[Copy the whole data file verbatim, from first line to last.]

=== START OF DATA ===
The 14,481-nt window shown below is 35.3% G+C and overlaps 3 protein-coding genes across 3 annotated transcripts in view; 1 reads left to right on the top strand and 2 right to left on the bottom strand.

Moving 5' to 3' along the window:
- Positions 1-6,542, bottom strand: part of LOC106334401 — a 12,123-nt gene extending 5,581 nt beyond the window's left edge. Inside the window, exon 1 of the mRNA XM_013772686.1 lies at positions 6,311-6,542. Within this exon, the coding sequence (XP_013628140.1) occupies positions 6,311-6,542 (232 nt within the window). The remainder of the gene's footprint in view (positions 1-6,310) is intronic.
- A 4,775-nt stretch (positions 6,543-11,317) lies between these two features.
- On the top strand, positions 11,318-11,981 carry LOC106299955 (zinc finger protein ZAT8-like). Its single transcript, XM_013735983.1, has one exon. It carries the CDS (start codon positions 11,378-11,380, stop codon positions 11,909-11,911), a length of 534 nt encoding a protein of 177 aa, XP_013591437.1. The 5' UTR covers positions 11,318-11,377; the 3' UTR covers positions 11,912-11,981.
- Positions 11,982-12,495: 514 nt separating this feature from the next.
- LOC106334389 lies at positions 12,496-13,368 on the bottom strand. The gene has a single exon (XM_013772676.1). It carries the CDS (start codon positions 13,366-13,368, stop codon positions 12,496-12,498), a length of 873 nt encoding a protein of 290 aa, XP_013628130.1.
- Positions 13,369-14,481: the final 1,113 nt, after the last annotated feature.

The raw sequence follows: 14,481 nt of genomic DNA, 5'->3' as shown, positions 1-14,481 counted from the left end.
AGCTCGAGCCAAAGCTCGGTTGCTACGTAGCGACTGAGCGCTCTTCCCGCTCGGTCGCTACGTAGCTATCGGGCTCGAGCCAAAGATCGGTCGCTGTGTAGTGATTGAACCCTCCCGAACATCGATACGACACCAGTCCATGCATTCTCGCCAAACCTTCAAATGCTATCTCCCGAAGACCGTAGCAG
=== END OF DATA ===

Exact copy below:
The 14,481-nt window shown below is 35.3% G+C and overlaps 3 protein-coding genes across 3 annotated transcripts in view; 1 reads left to right on the top strand and 2 right to left on the bottom strand.

Moving 5' to 3' along the window:
- Positions 1-6,542, bottom strand: part of LOC106334401 — a 12,123-nt gene extending 5,581 nt beyond the window's left edge. Inside the window, exon 1 of the mRNA XM_013772686.1 lies at positions 6,311-6,542. Within this exon, the coding sequence (XP_013628140.1) occupies positions 6,311-6,542 (232 nt within the window). The remainder of the gene's footprint in view (positions 1-6,310) is intronic.
- A 4,775-nt stretch (positions 6,543-11,317) lies between these two features.
- On the top strand, positions 11,318-11,981 carry LOC106299955 (zinc finger protein ZAT8-like). Its single transcript, XM_013735983.1, has one exon. It carries the CDS (start codon positions 11,378-11,380, stop codon positions 11,909-11,911), a length of 534 nt encoding a protein of 177 aa, XP_013591437.1. The 5' UTR covers positions 11,318-11,377; the 3' UTR covers positions 11,912-11,981.
- Positions 11,982-12,495: 514 nt separating this feature from the next.
- LOC106334389 lies at positions 12,496-13,368 on the bottom strand. The gene has a single exon (XM_013772676.1). It carries the CDS (start codon positions 13,366-13,368, stop codon positions 12,496-12,498), a length of 873 nt encoding a protein of 290 aa, XP_013628130.1.
- Positions 13,369-14,481: the final 1,113 nt, after the last annotated feature.

The raw sequence follows: 14,481 nt of genomic DNA, 5'->3' as shown, positions 1-14,481 counted from the left end.
AGCTCGAGCCAAAGCTCGGTTGCTACGTAGCGACTGAGCGCTCTTCCCGCTCGGTCGCTACGTAGCTATCGGGCTCGAGCCAAAGATCGGTCGCTGTGTAGTGATTGAACCCTCCCGAACATCGATACGACACCAGTCCATGCATTCTCGCCAAACCTTCAAATGCTATCTCCCGAAGACCGTAGCAG